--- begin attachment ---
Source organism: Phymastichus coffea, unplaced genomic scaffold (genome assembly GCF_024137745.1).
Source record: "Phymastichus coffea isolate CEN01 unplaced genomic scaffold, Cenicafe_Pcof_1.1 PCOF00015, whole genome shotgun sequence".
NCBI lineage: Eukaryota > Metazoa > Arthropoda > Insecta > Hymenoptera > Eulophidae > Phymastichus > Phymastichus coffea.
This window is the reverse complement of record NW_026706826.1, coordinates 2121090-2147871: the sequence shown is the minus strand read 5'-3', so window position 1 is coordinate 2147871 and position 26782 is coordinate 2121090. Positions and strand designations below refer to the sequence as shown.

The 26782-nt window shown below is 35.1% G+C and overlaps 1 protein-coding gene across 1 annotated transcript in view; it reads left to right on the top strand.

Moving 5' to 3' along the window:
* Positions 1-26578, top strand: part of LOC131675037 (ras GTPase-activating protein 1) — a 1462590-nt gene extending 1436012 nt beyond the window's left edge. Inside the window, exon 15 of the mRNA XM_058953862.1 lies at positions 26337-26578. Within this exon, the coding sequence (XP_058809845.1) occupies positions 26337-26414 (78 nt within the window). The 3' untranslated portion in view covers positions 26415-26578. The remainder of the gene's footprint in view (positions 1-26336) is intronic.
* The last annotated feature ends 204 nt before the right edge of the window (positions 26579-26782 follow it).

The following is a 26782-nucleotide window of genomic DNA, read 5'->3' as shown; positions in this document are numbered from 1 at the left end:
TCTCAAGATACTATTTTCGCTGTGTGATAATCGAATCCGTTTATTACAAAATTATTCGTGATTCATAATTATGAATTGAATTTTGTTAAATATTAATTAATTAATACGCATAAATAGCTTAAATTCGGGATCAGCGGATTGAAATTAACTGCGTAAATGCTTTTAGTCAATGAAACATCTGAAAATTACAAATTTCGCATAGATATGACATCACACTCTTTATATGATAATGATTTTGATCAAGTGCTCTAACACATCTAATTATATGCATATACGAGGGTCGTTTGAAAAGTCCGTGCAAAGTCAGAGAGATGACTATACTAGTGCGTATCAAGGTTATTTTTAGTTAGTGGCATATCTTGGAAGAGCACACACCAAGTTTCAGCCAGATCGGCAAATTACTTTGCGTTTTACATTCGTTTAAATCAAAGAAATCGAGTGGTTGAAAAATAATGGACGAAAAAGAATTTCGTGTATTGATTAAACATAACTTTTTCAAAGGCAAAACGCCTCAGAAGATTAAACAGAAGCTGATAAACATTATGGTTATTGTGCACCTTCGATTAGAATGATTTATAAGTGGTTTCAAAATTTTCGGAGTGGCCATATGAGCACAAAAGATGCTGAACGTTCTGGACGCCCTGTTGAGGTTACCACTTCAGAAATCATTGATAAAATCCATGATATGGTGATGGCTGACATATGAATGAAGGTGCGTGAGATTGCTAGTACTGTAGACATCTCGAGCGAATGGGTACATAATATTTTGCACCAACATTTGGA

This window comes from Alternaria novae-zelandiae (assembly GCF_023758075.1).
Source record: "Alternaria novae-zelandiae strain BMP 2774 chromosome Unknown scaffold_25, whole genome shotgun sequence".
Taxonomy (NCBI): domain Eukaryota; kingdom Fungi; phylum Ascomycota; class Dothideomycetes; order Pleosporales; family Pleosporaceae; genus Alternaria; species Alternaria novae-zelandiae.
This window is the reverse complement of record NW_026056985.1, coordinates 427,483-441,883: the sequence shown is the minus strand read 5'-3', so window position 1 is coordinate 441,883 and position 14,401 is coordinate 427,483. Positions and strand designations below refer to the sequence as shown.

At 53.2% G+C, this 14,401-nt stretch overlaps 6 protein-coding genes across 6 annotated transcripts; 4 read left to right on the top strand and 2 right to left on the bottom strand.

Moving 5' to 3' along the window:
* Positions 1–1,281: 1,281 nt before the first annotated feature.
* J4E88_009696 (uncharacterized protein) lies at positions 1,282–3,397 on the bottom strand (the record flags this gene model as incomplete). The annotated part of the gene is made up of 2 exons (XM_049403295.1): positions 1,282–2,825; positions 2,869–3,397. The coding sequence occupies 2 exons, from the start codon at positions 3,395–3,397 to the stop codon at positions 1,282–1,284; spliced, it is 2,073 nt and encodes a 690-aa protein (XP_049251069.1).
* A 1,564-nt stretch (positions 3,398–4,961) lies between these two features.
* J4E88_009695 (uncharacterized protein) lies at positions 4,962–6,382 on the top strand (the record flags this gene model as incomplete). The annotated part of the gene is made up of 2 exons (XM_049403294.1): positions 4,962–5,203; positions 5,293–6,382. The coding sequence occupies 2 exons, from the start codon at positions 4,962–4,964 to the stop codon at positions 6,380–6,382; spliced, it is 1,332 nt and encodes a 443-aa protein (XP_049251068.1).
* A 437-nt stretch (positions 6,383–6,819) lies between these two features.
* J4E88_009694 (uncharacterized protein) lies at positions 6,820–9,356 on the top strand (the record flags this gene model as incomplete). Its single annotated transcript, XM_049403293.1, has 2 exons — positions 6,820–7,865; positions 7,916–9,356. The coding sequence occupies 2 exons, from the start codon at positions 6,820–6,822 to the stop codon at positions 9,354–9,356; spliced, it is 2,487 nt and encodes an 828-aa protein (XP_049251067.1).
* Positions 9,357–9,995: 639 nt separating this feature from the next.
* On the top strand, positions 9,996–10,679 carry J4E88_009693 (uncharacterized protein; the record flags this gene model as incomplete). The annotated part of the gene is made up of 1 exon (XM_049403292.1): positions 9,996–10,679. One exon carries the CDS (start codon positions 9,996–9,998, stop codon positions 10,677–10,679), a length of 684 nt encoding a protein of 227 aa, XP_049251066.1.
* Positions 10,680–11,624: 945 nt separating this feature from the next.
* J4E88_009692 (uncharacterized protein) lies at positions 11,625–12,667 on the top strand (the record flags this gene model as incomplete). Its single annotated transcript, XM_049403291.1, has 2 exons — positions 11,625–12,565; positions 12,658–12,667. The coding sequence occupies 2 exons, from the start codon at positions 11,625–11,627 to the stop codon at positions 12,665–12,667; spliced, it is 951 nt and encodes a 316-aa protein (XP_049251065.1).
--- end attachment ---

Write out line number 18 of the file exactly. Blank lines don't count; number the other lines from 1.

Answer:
* J4E88_009696 (uncharacterized protein) lies at positions 1,282–3,397 on the bottom strand (the record flags this gene model as incomplete). The annotated part of the gene is made up of 2 exons (XM_049403295.1): positions 1,282–2,825; positions 2,869–3,397. The coding sequence occupies 2 exons, from the start codon at positions 3,395–3,397 to the stop codon at positions 1,282–1,284; spliced, it is 2,073 nt and encodes a 690-aa protein (XP_049251069.1).